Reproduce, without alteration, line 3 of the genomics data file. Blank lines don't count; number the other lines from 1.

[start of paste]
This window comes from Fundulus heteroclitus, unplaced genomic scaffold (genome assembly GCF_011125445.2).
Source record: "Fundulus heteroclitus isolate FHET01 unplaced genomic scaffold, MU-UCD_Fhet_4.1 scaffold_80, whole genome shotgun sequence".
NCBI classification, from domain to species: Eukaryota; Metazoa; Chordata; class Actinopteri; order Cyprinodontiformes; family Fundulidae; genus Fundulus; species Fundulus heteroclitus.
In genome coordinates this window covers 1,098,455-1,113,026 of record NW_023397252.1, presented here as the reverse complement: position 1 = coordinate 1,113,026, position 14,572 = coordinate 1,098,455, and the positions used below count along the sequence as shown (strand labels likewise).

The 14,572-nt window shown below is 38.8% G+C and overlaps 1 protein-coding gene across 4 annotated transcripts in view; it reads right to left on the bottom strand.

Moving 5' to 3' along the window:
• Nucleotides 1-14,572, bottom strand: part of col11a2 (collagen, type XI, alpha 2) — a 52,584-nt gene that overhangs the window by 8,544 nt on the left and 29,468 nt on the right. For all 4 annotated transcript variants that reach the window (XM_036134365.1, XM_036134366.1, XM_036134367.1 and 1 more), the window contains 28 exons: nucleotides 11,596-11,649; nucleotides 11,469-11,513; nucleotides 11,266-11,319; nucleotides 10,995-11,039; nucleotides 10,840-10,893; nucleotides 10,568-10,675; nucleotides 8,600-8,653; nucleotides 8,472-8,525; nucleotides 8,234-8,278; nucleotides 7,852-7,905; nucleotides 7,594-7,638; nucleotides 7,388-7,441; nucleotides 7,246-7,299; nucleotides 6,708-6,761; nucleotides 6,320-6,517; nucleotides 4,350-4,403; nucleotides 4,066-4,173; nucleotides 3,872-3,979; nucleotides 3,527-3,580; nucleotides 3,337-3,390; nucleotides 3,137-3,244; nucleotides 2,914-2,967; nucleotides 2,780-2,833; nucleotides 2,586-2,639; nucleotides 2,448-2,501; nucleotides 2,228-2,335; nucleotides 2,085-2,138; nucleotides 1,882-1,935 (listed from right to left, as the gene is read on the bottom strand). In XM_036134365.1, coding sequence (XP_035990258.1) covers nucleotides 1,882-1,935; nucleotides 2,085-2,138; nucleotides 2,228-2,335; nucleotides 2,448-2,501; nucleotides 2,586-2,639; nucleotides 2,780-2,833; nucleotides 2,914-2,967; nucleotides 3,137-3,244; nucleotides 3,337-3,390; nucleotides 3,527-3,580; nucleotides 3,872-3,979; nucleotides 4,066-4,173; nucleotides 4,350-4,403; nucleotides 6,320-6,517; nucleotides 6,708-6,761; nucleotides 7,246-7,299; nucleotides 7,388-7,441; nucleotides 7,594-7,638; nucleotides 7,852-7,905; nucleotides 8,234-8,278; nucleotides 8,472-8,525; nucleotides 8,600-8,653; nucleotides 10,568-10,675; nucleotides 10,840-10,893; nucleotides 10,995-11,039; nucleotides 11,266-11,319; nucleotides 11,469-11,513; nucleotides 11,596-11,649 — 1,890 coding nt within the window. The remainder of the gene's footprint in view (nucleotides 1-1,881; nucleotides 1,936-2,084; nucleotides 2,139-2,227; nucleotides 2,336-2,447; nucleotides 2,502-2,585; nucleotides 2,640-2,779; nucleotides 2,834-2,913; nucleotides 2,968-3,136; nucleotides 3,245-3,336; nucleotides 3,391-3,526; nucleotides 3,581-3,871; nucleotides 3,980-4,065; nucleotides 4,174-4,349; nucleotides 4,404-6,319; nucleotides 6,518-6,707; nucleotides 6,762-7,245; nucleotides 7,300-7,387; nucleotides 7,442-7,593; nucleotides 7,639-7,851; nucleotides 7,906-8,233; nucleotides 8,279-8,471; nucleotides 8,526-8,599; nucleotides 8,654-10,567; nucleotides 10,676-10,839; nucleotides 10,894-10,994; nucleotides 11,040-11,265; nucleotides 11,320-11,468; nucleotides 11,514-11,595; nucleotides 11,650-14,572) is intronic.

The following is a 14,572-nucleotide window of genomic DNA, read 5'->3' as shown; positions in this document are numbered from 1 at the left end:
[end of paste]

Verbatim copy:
NCBI classification, from domain to species: Eukaryota; Metazoa; Chordata; class Actinopteri; order Cyprinodontiformes; family Fundulidae; genus Fundulus; species Fundulus heteroclitus.